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New media law is oppressive and retrogressive

In early May, Kenyan legislators hurriedly passed through Parliament a bill that is bound to have far-reaching effects on the freedom of press in the country. President Daniel arap Moi has since signed into law the Media Bill requiring publishers to sign bonds of Sh1 million (US$12,990) to run newspapers and magazines in Kenya.
Clement Njoroge and Zachary Onyango

There's a note in the latest - and last - issue of Wajibu, a quarterly journal of social and religious concern that has been publishing for the last 17 years and is found on AFRICANEWS' website. "Wajibu has managed to survive periods of censorship as well as periods of penury," write the journal's editors. "But we are not in a position to sign a million shilling bond, nor will we be able to find someone to sign a surety for this amount."

The Wajibu editors' nightmare has come true. The Media Bill, which President Daniel arap Moi signed into law on June 5, requires publishers to sign bonds of Sh1 million (US$12,990) to run newspapers and magazines in Kenya. This has forced Wajibu and others like it to close down shop. "This bill seeks to muzzle what people can write" by posting the bond, says the notice in Wajibu.

Ironically, the final issue of Wajibu, titled "Constitution Making: An Opportunity for Nation Building," contained analysis and articles from many constitutional experts on all aspects of the constitution, an invaluable guide for those involved in, or following, movements of constitutional reform.

The Media Bill also introduces penalties against vendors selling publications whose publishers have not executed the bond.

"Signing the Bill into law was unreasonable, oppressive, and retrogressive for the President," said Ms Wakuraya Wanjohi, editor and publisher of Wajibu. "The President does not seem to care about this country." Ms Wanjohi could not understand why such a bill could be signed as a law in a country that claims to be democratic. "We could publish during the one party era, why can't we publish now that we are in multi-party democracy?" she laments.

The new law now establishes the position of a registrar of books and newspapers to oversee implementation of the law, which:

a) Requires all publishers who print their newspapers in Kenya to submit to the registrar two copies of the newspapers they prepare for sale or distribution;

b) Requires newspaper publishers to make annual returns to the registrar specifying any information as the registrar may prescribe, failure of which is attended by a heavy fine or imprisonment. Any publisher who fails to comply with these conditions as a first offender is liable to pay a fine of US$12, 990, or to imprisonment for a term not exceeding three years, or both. Subsequent offenders will be liable to imprisonment for a term not exceeding five years, and shall, in addition, be barred from printing any newspaper in Kenya or publishing any newspaper printed in Kenya;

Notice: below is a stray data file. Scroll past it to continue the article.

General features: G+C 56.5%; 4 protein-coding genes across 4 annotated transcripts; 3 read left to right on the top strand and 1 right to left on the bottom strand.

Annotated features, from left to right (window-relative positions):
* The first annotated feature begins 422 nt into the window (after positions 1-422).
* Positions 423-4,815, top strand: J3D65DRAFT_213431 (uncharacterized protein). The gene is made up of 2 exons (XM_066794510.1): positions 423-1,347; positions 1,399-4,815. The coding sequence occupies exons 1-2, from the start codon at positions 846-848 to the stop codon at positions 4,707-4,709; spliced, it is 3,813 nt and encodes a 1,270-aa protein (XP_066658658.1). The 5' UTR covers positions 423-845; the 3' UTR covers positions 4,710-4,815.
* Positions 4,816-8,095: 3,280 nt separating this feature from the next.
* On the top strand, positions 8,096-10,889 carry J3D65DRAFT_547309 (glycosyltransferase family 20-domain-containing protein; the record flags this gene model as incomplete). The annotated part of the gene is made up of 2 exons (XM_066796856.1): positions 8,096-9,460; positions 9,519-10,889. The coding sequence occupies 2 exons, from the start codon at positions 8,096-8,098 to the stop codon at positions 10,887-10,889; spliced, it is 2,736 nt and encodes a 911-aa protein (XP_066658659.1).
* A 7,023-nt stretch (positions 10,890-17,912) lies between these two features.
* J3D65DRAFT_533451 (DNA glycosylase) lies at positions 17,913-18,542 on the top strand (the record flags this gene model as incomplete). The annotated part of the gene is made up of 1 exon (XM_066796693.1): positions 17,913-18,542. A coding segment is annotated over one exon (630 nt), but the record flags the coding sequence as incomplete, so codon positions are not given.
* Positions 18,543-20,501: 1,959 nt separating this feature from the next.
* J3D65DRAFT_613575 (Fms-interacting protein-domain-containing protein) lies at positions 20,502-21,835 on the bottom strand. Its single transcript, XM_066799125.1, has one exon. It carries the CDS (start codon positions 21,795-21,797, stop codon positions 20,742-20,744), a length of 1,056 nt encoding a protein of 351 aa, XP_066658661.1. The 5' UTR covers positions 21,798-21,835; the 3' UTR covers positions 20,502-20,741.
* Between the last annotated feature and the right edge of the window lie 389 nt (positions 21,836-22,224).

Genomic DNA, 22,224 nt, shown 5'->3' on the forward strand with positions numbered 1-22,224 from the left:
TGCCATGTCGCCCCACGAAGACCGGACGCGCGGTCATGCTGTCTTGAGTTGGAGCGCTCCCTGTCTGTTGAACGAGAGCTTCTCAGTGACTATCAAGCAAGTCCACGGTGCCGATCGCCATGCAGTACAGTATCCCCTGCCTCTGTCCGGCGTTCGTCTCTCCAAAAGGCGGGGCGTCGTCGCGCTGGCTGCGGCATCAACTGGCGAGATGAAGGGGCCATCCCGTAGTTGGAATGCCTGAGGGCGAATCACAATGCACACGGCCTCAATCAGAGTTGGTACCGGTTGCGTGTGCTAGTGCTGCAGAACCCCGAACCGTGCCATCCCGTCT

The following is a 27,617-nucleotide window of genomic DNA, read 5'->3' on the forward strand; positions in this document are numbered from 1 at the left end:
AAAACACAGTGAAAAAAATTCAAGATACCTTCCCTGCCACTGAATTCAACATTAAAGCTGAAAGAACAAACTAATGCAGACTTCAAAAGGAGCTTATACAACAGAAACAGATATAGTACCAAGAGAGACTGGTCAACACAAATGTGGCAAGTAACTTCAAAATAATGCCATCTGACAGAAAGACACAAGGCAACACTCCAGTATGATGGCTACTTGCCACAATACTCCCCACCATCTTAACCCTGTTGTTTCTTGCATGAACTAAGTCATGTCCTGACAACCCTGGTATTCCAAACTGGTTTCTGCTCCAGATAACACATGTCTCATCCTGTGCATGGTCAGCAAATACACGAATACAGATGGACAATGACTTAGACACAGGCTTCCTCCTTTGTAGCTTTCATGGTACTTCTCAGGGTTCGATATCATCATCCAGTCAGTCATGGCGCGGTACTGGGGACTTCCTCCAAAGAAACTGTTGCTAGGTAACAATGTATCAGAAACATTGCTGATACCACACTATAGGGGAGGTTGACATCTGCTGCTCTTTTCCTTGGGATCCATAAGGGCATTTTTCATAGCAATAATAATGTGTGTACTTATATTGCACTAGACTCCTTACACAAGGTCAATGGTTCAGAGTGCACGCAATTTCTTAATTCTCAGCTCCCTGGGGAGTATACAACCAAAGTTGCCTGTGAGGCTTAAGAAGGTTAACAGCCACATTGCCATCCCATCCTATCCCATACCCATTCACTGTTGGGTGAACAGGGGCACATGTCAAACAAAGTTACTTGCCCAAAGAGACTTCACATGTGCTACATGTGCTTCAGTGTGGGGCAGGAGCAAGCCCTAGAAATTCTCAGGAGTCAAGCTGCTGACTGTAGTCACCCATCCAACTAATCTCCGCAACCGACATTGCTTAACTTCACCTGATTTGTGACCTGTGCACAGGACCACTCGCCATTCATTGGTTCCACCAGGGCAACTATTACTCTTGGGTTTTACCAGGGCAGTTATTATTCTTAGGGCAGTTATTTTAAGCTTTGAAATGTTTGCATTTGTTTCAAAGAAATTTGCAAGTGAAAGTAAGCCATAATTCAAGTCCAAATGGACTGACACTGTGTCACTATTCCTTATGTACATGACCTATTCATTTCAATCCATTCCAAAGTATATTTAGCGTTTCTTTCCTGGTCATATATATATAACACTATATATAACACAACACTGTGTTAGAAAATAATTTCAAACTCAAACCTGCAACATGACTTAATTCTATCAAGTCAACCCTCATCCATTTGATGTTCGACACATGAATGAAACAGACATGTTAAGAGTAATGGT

c) Requires every publisher to execute, register and deliver to the registrar a bond of US$12, 990 with one or more sureties, as the security for or towards the payment of any monetary penalty that may at any time be adjudged against the publisher. The registrar may decline to approve a bond of surety hence technically shutting out a newspaper from publication. A heavy penalty like that imposed for failure to make returns is prescribed for printing a publication without a bond; and

Grants extra-ordinary power to any police officer to seize any newspaper, wherever found, which has been printed or published, in contravention of the Act. Neither a search warrant or a court order are necessary pre-conditions for the exercise of these police powers in addition to the discretion to seize any other evidence of the commission of an offence under the Act.

Most irrational off all is that the Bill introduces an offence of strict liability against distributors and vendors of books and newspapers.

This means that vendors and distributors must first satisfy themselves that the publications they are selling have met all of the conditions of the Act! Asked how he would be sure the papers he is selling have been bonded, Mr. Jared Juma, a newspaper vendor in Homa-Bay town, says: "It would be difficult but I think I should be enquiring from my distributor every morning." For vendors and distributors, the penalty for non-compliance is US$256, or a six-month custodial sentence, or both.